Use GLB-CL for Secondary Cases

Tom Zaleske

Tom Zaleske is the owner of Matrix Dental Laboratory in Crown Point, Ind., and has more than 25 years of experience in removable prosthodontics. He regularly lectures on providing high-quality service to dentists and, most importantly, to their patients. He can be reached at matrixdental@comcast.net.

Dental Lab Products, Dental Lab Products April 2021, Volume 43, Issue 2

Uses for GRADIA Light Body from GC America in 2 secondary processes.

In this article, I would like to highlight a product and 2 secondary uses I have found that make it a good replacement purchase for a popular discontinued light cure gel on the market.

When I heard Triad® Gel was being discontinued by Dentsply Sirona, I began looking for a substitute. I picked up a tube of a GC product instead, and I have started using it in place of the soon-to-be unavailable gel.

The replacement product is a light cure, indirect composite, GC GRADIA® Plus, specifically the GRADIA Light Body Clear (GLB-CL) from GC America. I use 2 additional optional products from GC America that enhance its use (Figure 1).

Fingernail Ledge

I believe that it is the technical foresight into details that helps drive case success.

For example, I always add a smooth fingernail ledge to allow for easier removal of an attachment retained overdenture (Figure 2). Many patients receiving this form of treatment tend to be older and/or have compromised dexterity. The ledge should be small, and unobtrusive but provide an effective way to engage a fingernail. It’s not anything earth-shattering, but it adds up in concert with other things I do.

I complete and finish the overdenture prior to adding the ledge in the GRADIA composite resin. You can also add it before processing in wax, but it always seemed to get in the way when finishing the borders. Some labs may also prefer to add the ledge post finish in self-curing resin, but I avoid that method as it stains over time and looks unsightly.

Products I Use

  • GRADIA Plus GLB-CL
  • GC Acrylic Primer*
  • GC OPTIGLAZE™*

*optional

The Process

  • Identify the placement location of the ledge. It’s most effective when it is located directly adjacent to the attachments you wish to aid in disengagement (Figure 3).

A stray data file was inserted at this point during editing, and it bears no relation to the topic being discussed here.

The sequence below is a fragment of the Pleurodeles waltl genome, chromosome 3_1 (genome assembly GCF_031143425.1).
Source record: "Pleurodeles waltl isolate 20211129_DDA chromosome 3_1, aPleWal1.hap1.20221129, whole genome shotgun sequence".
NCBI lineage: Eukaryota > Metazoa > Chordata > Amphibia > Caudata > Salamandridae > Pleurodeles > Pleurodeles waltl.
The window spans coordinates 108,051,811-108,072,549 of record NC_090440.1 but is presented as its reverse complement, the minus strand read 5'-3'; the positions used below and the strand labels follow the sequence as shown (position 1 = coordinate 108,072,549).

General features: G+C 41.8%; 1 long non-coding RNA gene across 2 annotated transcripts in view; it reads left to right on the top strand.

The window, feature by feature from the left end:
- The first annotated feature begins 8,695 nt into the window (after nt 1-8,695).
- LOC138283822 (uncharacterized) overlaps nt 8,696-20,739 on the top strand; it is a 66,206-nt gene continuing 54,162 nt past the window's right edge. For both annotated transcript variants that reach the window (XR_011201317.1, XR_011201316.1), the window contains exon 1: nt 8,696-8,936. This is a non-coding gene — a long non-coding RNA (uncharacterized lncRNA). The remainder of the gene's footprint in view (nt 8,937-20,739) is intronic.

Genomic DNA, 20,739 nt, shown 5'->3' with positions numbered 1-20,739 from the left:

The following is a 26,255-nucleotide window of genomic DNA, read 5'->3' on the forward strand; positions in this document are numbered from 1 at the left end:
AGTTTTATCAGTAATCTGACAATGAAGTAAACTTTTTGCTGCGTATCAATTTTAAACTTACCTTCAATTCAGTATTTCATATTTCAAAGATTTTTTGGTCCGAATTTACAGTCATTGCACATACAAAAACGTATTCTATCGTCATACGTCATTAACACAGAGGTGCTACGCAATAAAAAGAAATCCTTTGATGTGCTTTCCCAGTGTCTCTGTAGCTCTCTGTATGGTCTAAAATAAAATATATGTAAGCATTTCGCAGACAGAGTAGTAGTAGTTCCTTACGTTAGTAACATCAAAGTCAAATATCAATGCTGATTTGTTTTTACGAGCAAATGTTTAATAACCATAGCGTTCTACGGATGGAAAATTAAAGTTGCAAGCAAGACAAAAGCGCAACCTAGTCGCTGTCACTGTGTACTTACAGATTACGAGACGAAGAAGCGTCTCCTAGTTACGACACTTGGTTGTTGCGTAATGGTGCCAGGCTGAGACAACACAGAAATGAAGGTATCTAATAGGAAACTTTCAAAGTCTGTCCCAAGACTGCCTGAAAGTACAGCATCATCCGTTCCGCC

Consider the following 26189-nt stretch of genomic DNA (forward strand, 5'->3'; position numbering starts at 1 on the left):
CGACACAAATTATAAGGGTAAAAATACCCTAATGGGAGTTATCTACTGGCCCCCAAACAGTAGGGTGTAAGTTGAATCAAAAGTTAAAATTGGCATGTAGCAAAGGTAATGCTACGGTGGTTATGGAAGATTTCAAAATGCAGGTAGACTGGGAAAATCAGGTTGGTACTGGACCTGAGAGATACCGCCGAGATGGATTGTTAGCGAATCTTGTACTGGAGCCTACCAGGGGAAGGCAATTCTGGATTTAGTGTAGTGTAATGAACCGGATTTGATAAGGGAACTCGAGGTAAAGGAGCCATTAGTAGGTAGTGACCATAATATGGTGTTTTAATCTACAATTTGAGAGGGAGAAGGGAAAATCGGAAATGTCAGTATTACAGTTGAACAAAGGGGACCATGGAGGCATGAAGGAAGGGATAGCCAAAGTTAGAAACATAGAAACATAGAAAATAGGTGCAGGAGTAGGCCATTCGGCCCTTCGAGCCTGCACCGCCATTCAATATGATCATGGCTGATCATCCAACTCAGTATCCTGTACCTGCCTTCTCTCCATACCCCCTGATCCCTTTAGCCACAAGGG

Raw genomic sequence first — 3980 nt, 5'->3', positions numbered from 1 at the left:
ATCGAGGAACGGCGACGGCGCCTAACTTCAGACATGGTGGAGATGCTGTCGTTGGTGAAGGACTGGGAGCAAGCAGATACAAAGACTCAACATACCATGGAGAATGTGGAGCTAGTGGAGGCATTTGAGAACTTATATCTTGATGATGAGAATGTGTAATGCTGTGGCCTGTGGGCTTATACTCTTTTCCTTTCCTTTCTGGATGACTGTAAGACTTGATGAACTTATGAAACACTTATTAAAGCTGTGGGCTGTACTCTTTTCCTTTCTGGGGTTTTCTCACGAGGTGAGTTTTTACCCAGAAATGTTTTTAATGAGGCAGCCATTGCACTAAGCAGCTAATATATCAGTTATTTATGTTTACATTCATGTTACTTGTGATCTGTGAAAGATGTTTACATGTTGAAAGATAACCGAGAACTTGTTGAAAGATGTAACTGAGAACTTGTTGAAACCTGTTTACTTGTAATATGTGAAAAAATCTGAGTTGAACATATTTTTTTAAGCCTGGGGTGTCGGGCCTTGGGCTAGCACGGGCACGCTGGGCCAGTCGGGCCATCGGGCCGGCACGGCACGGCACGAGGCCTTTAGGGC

• Selectively air abrade area for ledge placement. I use a piece of paper to stencil the area which prevents abrading the area outside ledge placement(Figure 4).
  • Coat the area with a small amount of GC Acrylic Primer and cure for 20 seconds using GC StepLight, Labolight DUO in step mode, or other suitable VLC light source.
  • Lay a horizontal bead (7 mm by 4 mm) of GLB-CL parallel, but well below (2-3 mm) the denture border. This placement allows for any comfort adjustments that may affect the border length and the subsequent removal of the ledge. Cure for 20 seconds using a light source specified above (Figure 5a).
  • Using a carbide of choice, flatten the top half of the bead creating a ledge (Figure 5b).
  • Use a 3M Scotch-Brite™ mini or similar brush to remove any sharpness created by the flattening top of the bead.
  • Coat with OPTIGLAZE from GC America or polish using the preferred method (Figure 6).


Name Identification Placement in Dentures

  • With inkjet, print name in a font legible and small enough to be unobtrusive. I use a #8 font size.
  • Cut out the name, leaving a bit of white border for contrast, coat with OPTIGLAZE, and cure 20 seconds under a StepLight, Labolight DUO in step mode, or another suitable VLC light source (Figure 7).
  • Cut a slot to accommodate the size of the name and air abrade. Dictate depth by thickness of area where name is to be placed (Figure 8).
  • Coat slotted area with acrylic primer and cure for 20 seconds under step light.
  • Precoat bottom of slot with GLB-CL, place name, position, and overlay GLB on top to assure complete coverage. Now cure (Figure 9).
  • Smooth and finish area over the name. *Coat with OPTIGLAZE and cure (Figure 10).
    *optional
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